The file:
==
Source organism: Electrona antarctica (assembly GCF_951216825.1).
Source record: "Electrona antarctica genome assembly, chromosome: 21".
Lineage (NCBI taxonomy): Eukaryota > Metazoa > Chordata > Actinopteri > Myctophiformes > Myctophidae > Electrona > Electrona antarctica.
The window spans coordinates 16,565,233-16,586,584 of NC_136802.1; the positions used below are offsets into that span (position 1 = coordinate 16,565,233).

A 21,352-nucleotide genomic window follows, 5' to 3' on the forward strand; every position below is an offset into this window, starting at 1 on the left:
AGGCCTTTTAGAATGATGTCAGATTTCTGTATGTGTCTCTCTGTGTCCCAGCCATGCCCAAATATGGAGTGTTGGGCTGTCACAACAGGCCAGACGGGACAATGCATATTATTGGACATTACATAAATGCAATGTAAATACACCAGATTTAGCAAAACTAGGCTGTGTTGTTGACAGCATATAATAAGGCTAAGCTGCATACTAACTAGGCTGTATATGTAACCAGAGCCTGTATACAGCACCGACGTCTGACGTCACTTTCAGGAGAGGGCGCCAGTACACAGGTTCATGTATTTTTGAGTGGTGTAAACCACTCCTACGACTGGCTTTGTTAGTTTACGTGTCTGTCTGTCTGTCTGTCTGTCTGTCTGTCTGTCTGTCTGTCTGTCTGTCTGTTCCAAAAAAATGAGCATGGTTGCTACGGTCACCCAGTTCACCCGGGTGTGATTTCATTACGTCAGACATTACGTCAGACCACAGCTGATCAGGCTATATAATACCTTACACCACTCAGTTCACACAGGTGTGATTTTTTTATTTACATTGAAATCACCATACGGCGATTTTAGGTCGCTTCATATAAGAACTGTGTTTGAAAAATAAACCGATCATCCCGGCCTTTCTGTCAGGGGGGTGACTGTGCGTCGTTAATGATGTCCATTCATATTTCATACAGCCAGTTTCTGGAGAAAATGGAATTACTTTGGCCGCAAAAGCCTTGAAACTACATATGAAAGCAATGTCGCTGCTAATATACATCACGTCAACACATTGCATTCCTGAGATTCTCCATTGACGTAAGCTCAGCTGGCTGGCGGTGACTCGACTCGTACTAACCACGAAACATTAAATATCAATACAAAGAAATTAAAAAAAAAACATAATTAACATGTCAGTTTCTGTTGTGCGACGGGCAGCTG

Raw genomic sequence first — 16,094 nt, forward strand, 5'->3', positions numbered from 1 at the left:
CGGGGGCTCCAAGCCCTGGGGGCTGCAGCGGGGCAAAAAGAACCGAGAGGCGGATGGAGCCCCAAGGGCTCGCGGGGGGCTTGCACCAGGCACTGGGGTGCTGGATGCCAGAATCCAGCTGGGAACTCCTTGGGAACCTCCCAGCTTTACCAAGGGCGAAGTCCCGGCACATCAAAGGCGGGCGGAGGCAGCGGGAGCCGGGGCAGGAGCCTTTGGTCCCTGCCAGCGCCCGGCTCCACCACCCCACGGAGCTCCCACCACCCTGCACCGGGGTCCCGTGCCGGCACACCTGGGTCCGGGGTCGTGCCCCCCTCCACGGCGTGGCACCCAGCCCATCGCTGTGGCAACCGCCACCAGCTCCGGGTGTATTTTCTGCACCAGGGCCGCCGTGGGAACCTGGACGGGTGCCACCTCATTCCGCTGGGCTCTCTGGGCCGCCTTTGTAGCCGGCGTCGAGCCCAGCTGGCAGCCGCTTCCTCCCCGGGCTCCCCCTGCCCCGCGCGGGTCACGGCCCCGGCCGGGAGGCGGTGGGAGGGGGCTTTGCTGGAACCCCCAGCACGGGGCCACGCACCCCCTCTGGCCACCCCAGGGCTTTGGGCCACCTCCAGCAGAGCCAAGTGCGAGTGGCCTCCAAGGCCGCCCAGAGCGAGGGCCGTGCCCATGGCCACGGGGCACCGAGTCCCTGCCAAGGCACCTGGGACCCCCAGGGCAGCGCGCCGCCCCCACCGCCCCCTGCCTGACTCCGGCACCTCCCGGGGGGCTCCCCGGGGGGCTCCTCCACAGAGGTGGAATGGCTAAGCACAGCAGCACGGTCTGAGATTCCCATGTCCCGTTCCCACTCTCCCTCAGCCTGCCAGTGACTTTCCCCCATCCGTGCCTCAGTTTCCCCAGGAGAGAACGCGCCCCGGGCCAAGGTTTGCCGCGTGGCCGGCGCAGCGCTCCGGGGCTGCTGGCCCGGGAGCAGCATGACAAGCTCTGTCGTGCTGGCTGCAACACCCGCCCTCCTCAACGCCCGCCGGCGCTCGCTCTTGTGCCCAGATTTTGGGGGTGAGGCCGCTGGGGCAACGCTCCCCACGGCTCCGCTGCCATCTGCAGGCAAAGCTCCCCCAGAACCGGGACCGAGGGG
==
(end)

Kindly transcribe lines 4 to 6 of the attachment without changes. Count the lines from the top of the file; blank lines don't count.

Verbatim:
The window spans coordinates 16,565,233-16,586,584 of NC_136802.1; the positions used below are offsets into that span (position 1 = coordinate 16,565,233).

A 21,352-nucleotide genomic window follows, 5' to 3' on the forward strand; every position below is an offset into this window, starting at 1 on the left:
AGGCCTTTTAGAATGATGTCAGATTTCTGTATGTGTCTCTCTGTGTCCCAGCCATGCCCAAATATGGAGTGTTGGGCTGTCACAACAGGCCAGACGGGACAATGCATATTATTGGACATTACATAAATGCAATGTAAATACACCAGATTTAGCAAAACTAGGCTGTGTTGTTGACAGCATATAATAAGGCTAAGCTGCATACTAACTAGGCTGTATATGTAACCAGAGCCTGTATACAGCACCGACGTCTGACGTCACTTTCAGGAGAGGGCGCCAGTACACAGGTTCATGTATTTTTGAGTGGTGTAAACCACTCCTACGACTGGCTTTGTTAGTTTACGTGTCTGTCTGTCTGTCTGTCTGTCTGTCTGTCTGTCTGTCTGTCTGTCTGTCTGTTCCAAAAAAATGAGCATGGTTGCTACGGTCACCCAGTTCACCCGGGTGTGATTTCATTACGTCAGACATTACGTCAGACCACAGCTGATCAGGCTATATAATACCTTACACCACTCAGTTCACACAGGTGTGATTTTTTTATTTACATTGAAATCACCATACGGCGATTTTAGGTCGCTTCATATAAGAACTGTGTTTGAAAAATAAACCGATCATCCCGGCCTTTCTGTCAGGGGGGTGACTGTGCGTCGTTAATGATGTCCATTCATATTTCATACAGCCAGTTTCTGGAGAAAATGGAATTACTTTGGCCGCAAAAGCCTTGAAACTACATATGAAAGCAATGTCGCTGCTAATATACATCACGTCAACACATTGCATTCCTGAGATTCTCCATTGACGTAAGCTCAGCTGGCTGGCGGTGACTCGACTCGTACTAACCACGAAACATTAAATATCAATACAAAGAAATTAAAAAAAAAACATAATTAACATGTCAGTTTCTGTTGTGCGACGGGCAGCTG